This was a fun story with a bit of a mystery to it. Three years ago Claire Roth was a promising student of the talented Isaac Cullion. Isaac was well on his way to making a name for himself in the art world but had yet to leave his mark. Three years ago, Claire and Isaac had an affair and something happened which lead to terrible consequences. One of them died by their own hand, while the other was blackballed by the industry and blamed for the death. The events which lead to the beginning of the end of her career also earned her the nick name of "the Great Pretender" which is rather ironic as the majority of her income is earned by her working for creating high quality reproductions of nineteenth-century European masterpieces. As the story progresses, we learn the details of what transpired between Isaac and Claire.

Besides the flashbacks of what happened three years ago, we also get to read letters long since destroyed or stowed away by the relatives of Isabella "Belle" Stewart Gardner. They tell how Belle acquired the highly prized Degas painting and give us a little background into the somewhat eccentric and quirky Isabella Stewart Gardner who upon her death, left her home and its contents to become a museum with the stipulation that nothing be moved.

What I loved about this book, is the way the author brings everything together at the climax. In a way, it's like a big unveiling as all the aspects of the painting and Claire's disgrace, both past and present, come together so we can get a clear view of the whole. We find out the why, the who, the where, and the what of it all and as the many layers that were buried are revealed as we get to the heart of the mystery.

Overall, I give this one 4 1/2 out of 5 roses. I almost ended up buying this one because the audio book was too slow for my tastes. Luckily, the ebook version came in before I broke down and bought it from Amazon. I adored how the creation of the forgery symbolizes what is going on in Claire's life. First, she stripped down the layers of her past as she stripped the Meissonier painting down to its sizing. Then she reinvented herself as she recreated a masterpiece on top of the foundation of the blank canvas with all its cracks still in tact, creating something better and new. While not a full blown happily ever after, I felt the bittersweet ending was appropriate and well done. I highly recommend this one.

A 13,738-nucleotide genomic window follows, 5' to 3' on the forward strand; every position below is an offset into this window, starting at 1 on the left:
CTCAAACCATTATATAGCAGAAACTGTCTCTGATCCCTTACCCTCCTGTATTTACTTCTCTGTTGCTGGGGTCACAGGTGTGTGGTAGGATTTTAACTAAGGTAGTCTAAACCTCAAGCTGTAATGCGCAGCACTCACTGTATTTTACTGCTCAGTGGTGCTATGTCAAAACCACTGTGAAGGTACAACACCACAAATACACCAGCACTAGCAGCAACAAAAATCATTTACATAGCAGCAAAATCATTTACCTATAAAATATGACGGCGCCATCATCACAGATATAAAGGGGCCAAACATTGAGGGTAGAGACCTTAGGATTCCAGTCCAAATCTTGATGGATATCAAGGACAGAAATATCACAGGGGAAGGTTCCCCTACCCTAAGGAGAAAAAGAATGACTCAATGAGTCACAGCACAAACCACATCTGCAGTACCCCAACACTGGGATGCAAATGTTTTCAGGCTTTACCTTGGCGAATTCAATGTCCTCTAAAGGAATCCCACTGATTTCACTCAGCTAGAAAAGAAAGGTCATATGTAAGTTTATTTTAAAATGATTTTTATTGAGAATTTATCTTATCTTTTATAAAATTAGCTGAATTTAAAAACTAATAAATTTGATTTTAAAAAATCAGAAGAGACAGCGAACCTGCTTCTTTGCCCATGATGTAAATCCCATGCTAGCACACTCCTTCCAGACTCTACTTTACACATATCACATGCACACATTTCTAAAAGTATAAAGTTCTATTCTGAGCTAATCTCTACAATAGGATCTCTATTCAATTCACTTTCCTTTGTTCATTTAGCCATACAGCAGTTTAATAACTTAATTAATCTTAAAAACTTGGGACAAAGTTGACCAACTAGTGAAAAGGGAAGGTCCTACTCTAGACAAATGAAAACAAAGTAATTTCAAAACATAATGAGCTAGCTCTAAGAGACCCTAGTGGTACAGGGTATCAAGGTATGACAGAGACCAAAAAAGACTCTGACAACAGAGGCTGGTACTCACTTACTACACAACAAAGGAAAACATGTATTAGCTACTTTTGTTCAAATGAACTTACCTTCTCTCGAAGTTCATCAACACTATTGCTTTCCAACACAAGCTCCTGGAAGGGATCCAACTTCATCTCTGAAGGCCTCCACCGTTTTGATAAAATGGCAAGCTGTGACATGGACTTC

Notes to keep you in the know:
While a art theft did take place at the Gardner museum on March 18, 1990 as Ms. Shapiro reported, "After the Bath" by Edward Degas was not one of those artworks stolen. While there is  an "After the Bath" painting, there was never a fifth in the series of it. To read more about the heist, go to:

1 comment:

  1. I loved this book! Nothing is as it first seems and long ago mysteries gradually come to light and are resolved. The main character, Claire, is very intense and motivated through it all. Though this is based upon a true event, this work describes the story of one particular painting with detailed excitement and mystery!

    Wait till you see KRW Injury Attorney


Related Posts Plugin for WordPress, Blogger...